• In the Open Systems Interconnection (OSI ) communications model, the Network layer knows the address of the neighboring nodes in the network, packages output with the correct network address information, selects routes and Quality of Service, and recognizes and forwards to the Transport layer incoming messages for local host domains. Among existing protocol that generally map to the OSI network layer are the Internet Protocol (IP) part of TCP/IP and NetWare IPX/SPX. Both IP Version 4 and IP Version 6 (IPv6) map to the OSI network layer.

Network News Transfer Protocol - NNTP:

  • Network News Transfer Protocol (NNTP) is the predominant protocol used by computer clients and servers for managing the notes posted on Usenet newsgroups. NNTP replaced the original Usenet protocol, UNIX-to-UNIX Copy Protocol (UUCP ) some time ago. NNTP servers manage the global network of collected Usenet newsgroups and include the server at your Internet access provider. An NNTP client is included as part of a Netscape, Internet Explorer, Opera, or other Web browser or you may use a separate client program called a newsreader.

Network Time Protocol - NTP:

  • Network Time Protocol (NTP) is a protocol that is used to synchronize computer clock times in a network of computers. Developed by David Mills at the University of Delaware, NTP is now an Internet standard. In common with similar protocols, NTP uses Coordinated Universal Time (UTC) to synchronize computer clock times to a millisecond, and sometimes to a fraction of a millisecond.
  • Accurate time across a network is important for many reasons; even small fractions of a second can cause problems. For example, distributed procedures depend on coordinated times to ensure that proper sequences are followed. Security mechanisms depend on coordinated times across the network. File system updates carried out by a number of computers also depend on synchronized clock times. Air traffic control systems provide a graphic illustration of the need for coordinated times, since flight paths require very precise timing (imagine the situation if air traffic controller computer clock times were not synchronized).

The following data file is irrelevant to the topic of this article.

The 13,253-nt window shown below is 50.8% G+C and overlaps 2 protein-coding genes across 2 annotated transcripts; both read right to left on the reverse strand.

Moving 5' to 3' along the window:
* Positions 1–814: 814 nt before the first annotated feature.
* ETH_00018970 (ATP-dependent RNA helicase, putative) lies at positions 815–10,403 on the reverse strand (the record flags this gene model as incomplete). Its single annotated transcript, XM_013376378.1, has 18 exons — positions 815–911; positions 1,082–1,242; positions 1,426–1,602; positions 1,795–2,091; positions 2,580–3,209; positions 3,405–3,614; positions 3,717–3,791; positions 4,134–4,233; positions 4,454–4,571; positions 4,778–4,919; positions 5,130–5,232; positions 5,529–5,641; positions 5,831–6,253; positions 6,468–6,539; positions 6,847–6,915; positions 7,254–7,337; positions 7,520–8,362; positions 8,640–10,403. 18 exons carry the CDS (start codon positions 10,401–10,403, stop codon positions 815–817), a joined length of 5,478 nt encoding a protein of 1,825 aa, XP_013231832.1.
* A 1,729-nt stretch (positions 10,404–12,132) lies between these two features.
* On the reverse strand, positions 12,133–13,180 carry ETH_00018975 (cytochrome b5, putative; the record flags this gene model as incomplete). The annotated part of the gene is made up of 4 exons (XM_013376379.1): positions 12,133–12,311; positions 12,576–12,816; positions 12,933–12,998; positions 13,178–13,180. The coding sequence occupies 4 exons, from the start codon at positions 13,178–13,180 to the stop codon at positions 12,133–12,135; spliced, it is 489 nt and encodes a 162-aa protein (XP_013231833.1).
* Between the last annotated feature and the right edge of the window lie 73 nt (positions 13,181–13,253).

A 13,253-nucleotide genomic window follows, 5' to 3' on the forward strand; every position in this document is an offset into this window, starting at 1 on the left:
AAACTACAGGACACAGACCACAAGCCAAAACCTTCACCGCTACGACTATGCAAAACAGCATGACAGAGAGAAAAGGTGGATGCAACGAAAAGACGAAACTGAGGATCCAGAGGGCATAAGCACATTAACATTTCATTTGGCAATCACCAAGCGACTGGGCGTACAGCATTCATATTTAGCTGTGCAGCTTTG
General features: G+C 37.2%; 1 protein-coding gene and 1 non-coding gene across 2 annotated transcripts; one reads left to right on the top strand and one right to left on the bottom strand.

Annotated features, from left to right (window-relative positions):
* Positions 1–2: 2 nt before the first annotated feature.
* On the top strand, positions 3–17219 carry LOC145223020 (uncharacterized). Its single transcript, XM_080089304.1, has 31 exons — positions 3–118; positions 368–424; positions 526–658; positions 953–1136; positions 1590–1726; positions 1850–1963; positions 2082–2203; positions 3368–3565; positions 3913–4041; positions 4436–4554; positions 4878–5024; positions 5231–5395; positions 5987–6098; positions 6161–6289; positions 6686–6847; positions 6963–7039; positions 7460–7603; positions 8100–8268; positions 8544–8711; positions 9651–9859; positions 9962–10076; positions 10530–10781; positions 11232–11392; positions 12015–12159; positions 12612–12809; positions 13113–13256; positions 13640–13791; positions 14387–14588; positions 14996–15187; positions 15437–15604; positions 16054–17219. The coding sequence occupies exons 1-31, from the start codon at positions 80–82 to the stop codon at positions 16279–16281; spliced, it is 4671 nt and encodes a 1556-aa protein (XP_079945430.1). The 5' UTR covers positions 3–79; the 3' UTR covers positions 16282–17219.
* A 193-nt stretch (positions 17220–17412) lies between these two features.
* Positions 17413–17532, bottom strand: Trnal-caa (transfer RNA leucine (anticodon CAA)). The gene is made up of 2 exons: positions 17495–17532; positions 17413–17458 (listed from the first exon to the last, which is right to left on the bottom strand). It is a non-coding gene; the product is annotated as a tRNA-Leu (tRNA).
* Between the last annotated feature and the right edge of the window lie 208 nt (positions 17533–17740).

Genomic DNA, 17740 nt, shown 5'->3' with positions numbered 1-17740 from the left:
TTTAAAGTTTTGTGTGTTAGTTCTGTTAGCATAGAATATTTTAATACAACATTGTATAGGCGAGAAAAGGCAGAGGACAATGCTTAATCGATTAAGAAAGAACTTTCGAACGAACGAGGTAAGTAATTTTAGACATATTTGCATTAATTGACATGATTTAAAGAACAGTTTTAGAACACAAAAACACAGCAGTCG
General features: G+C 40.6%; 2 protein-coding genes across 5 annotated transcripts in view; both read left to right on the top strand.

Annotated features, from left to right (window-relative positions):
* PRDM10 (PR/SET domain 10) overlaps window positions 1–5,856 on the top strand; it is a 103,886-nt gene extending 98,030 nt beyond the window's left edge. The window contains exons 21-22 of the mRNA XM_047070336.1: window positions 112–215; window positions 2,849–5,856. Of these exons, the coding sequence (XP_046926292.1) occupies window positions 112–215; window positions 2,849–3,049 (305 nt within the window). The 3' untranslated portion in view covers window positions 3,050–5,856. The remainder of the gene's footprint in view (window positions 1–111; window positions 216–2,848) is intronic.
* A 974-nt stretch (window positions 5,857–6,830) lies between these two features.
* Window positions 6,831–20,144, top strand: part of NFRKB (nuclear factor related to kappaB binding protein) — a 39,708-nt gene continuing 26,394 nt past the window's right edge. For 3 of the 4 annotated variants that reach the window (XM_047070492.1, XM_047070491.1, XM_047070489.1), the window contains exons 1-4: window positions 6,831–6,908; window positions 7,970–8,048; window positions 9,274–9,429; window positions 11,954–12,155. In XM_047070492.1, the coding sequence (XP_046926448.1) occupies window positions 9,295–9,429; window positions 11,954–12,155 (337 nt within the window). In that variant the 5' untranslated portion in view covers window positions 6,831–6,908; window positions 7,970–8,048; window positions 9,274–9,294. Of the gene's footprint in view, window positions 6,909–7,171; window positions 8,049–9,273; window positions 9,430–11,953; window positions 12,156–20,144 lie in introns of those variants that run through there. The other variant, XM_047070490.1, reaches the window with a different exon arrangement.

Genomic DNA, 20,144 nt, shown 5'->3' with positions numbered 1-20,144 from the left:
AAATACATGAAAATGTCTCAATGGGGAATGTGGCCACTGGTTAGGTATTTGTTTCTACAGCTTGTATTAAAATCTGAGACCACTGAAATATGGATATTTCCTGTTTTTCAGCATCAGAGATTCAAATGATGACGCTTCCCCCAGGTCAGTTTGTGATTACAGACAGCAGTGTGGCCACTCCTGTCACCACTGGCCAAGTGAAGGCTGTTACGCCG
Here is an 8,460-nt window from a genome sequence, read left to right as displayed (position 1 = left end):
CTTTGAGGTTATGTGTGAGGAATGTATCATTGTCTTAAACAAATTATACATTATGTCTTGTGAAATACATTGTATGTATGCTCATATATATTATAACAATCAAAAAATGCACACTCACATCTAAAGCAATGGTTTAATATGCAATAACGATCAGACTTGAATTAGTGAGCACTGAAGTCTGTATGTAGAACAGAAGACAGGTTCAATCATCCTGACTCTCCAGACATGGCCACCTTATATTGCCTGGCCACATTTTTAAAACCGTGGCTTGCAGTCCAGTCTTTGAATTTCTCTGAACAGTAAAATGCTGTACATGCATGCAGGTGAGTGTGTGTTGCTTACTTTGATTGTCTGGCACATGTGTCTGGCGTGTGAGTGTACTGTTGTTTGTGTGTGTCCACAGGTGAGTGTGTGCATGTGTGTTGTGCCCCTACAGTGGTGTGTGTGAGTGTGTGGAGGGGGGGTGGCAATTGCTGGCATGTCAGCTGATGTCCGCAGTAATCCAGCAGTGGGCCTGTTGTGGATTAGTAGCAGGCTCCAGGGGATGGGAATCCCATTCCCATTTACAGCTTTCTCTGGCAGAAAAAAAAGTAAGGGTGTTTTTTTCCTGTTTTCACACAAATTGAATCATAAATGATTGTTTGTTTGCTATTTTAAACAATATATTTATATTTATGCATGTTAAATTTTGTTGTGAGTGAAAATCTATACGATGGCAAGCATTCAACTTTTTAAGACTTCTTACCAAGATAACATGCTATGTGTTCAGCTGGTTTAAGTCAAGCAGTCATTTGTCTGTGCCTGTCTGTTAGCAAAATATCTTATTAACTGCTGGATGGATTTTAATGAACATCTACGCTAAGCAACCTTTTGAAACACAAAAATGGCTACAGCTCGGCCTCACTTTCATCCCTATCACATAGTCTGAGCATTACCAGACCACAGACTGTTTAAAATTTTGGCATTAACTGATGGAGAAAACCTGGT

• UTC time is obtained using several different methods, including radio and satellite systems. Specialized receivers are available for high-level services such as the Global Positioning System (GPS ) and the governments of some nations. However, it is not practical or cost-effective to equip every computer with one of these receivers. Instead, computers designated as primary time servers are outfitted with the receivers and they use protocols such as NTP to synchronize the clock times of networked computers. Degrees of separation from the UTC source are defined as strata. A radio clock (which receives true time from a dedicated transmitter or satellite navigation system) is stratum-0; a computer that is directly linked to the radio clock is stratum-1; a computer that receives its time from a stratum-1 computer is stratum-2, and so on.
  • The term NTP applies to both the protocol and the client/server programs that run on computers. The programs are compiled by the user as an NTP client, NTP server, or both. In basic terms, the NTP client initiates a time request exchange with the time server. As a result of this exchange, the client is able to calculate the link delay, its local offset, and adjust its local clock to match the clock at the server's computer. As a rule, six exchanges over a period of about five to 10 minutes are required to initially set the clock. Once synchronized, the client updates the clock about once every 10 minutes, usually requiring only a single message exchange. redundant servers and varied network paths are used to ensure reliability and accuracy. In addition to client/server synchronization, NTP also supports broadcast synchronization of peer computer clocks. NTP is designed to be highly fault-tolerant and scalable.

NFS - Network File System:

NIS - Network Information System:

  • See Network Information System.

NNTP - Network News Transfer Protocol:

  • See Network News Transfer Protocol.

NSA - National Security Agency:

  • See National Security Agency.

nslookup:

  • nslookup is the name of a program that lets an Internet server administrator or user enter a host name (for example, "whatis.com") and find out the corresponding IP address. It will also do reverse name lookup and find the host name for an IP address you specify.
  • For example, if you entered "whatis.com", you would receive as a response our IP address, which happens to be :
  • 216.34.126.200
  • Or if you entered "216.34.126.200", it would return "whatis.com"
  • .
  • nslookup sends a domain name query packet to a designated (or defaulted) domain name system (DNS ) server. Depending on the system you are using, the default may be the local DNS name server at your service provider, some intermediate name server, or the root server system for the entire domain name system hierarchy.
  • Using the Linux and possibly other versions of nslookup , you can locate other information associated with the host name or IP address, such as associated mail services. nslookup is often included with a UNIX -based operating system. Free versions exist that can be added to Windows operating systems. A more limited alternative to nslookup for looking up an IP address is the ping command.

Novell Directory Services - NDS: